Tiger Woods said this simple putting tip was the key to his Zozo Championship win
In golf, a simple swing thought can go a long way — as long as you remember it. That’s true for most weekend mid-handicappers, and this week it was true for Tiger Woods, too.
Woods has worked in recent months with performance coach Matt Killen, who has focused in particular on his short game. Woods said that Killen had one simple piece of advice to focus on for the Zozo Championship.
“It was something I figured out on the first day, just move my hands a little further forward,” Woods said in his post-round press conference. “That was it. He just kept reminding me because I tend to forget things like that.”
It’s a simple concept, but there are two things any golfer can take away from Woods’ remarks.
The first point is to make sure you’re setting yourself up to make proper and consistent impact — even with putter. Woods likes to be able to see a little bit of loft when he sets up his putter to the ball. Traditionally, he’s favored putters with slightly more loft than your average Tour player, and he also sets up with his Scotty Cameron Newport 2 GSS blade ever so slightly open to the target. If he doesn’t keep that focus on having his hands slightly forward as he rotates the putter head through impact, the ball won’t come off the face square.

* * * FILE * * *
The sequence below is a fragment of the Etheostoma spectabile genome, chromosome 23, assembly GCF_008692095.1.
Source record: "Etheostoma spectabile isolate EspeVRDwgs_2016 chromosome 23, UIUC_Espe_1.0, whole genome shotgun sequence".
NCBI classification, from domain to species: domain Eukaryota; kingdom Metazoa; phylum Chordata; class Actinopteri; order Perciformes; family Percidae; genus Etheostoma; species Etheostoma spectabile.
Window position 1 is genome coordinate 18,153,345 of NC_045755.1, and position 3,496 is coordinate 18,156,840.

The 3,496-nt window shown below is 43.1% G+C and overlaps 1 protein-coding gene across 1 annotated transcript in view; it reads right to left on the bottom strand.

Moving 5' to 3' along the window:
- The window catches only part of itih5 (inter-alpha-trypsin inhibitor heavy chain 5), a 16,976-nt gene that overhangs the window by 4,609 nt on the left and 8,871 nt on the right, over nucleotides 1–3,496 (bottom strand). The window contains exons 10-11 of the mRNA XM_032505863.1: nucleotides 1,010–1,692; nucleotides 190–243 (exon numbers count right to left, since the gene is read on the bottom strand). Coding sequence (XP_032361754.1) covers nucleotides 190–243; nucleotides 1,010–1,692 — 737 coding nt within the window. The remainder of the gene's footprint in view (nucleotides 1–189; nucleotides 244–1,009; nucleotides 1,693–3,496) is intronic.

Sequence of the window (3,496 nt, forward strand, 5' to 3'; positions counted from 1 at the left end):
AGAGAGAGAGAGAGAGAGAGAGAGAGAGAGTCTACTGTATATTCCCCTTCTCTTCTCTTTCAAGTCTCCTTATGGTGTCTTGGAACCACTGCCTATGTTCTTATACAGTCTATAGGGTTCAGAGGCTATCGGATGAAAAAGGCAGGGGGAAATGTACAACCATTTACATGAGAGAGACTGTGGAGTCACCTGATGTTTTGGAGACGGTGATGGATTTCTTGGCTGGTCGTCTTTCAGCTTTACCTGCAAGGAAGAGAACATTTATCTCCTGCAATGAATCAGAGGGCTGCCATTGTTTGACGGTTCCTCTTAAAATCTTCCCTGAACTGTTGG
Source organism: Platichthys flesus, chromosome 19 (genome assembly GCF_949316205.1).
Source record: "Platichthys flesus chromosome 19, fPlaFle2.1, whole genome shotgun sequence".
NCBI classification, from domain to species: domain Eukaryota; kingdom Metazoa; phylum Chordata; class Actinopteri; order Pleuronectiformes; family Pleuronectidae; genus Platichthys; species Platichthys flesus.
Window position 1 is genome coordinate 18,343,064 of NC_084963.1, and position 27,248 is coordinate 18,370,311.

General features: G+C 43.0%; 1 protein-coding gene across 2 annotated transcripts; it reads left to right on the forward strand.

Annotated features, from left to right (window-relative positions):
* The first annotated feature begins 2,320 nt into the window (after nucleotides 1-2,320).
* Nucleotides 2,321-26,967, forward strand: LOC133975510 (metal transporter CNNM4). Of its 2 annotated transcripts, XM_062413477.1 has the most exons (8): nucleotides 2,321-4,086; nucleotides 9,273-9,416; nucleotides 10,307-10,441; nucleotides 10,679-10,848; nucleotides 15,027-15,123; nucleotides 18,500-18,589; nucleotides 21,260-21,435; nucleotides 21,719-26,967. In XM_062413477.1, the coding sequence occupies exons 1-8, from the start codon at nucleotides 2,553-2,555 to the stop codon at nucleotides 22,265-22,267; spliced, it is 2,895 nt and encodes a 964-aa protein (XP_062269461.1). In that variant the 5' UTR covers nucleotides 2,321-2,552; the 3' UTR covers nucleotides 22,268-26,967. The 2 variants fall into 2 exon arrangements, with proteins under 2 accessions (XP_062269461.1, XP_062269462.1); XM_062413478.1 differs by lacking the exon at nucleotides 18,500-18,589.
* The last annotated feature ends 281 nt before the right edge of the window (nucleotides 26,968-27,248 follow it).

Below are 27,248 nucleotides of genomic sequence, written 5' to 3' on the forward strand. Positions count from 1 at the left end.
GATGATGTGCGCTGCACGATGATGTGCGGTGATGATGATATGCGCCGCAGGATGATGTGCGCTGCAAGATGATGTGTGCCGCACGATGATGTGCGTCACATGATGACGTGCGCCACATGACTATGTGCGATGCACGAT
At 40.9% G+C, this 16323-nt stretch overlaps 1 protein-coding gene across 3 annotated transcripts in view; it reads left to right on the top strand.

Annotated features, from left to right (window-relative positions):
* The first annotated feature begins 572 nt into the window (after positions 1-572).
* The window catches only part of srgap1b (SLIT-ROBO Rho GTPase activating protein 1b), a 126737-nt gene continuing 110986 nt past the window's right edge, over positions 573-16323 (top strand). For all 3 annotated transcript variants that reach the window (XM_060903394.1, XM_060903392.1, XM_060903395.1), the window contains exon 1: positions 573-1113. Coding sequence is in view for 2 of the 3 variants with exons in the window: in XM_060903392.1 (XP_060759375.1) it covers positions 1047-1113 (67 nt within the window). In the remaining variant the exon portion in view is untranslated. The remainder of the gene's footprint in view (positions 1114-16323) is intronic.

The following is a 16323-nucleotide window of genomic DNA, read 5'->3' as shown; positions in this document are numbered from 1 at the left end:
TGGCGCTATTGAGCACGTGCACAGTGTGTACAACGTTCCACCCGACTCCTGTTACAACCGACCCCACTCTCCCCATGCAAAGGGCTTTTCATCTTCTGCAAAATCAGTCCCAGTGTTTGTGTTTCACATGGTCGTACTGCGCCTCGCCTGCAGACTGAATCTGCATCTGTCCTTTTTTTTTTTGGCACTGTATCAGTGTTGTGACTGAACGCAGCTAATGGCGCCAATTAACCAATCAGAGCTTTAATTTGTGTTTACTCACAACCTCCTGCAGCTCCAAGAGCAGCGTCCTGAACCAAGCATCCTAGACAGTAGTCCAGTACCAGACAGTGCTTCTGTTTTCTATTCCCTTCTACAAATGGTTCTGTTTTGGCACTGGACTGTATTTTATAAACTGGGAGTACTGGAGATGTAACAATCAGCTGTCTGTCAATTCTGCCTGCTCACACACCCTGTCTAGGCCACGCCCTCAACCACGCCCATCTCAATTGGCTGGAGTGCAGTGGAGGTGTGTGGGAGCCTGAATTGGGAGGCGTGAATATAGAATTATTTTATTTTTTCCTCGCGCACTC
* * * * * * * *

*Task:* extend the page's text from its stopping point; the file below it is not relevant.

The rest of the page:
Even Woods doesn’t have a “perfect” putting stroke. An old SAM PuttLab analysis broke it down to study the way his blade rotated through impact and found that he starts with the blade slightly open (2.5º) and makes contact with the blade slightly closed (.9º) but his path at impact was an impeccable 0.0º.
Nor does Woods hit the dead center of the putter face — he actually makes contact slightly out on the toe. Over and over and over. So, is his putting stroke perfect? No. Is it consistent, reliable and repeatable? Yes.
The second point is even simpler. When you get a useful swing thought, write it down! Most of us don’t have performance coaches, so we need to remind ourselves of the little triggers that get our bodies moving in the proper direction. Make a note on your phone and go back to check that note whenever you feel slightly off. Chances are, a swing thought that worked before will help you again.
If you watched Woods putt this weekend, it’s not as though his forward press was even visible to the naked eye. But it was a subtle change that clearly got his putter moving in the right way.
But the thought was certainly an effective one. Woods averaged 1.618 putts per green in regulation, the best in the field (hitting his irons close helped, too). And he capped off win No. 82 in dramatic fashion with a birdie putt on No. 18.
“Somehow I was able to finish out on top and made the key putts this week,” he said after his round. Of course, there’s no way it’s that simple. Unless you’re Tiger Woods.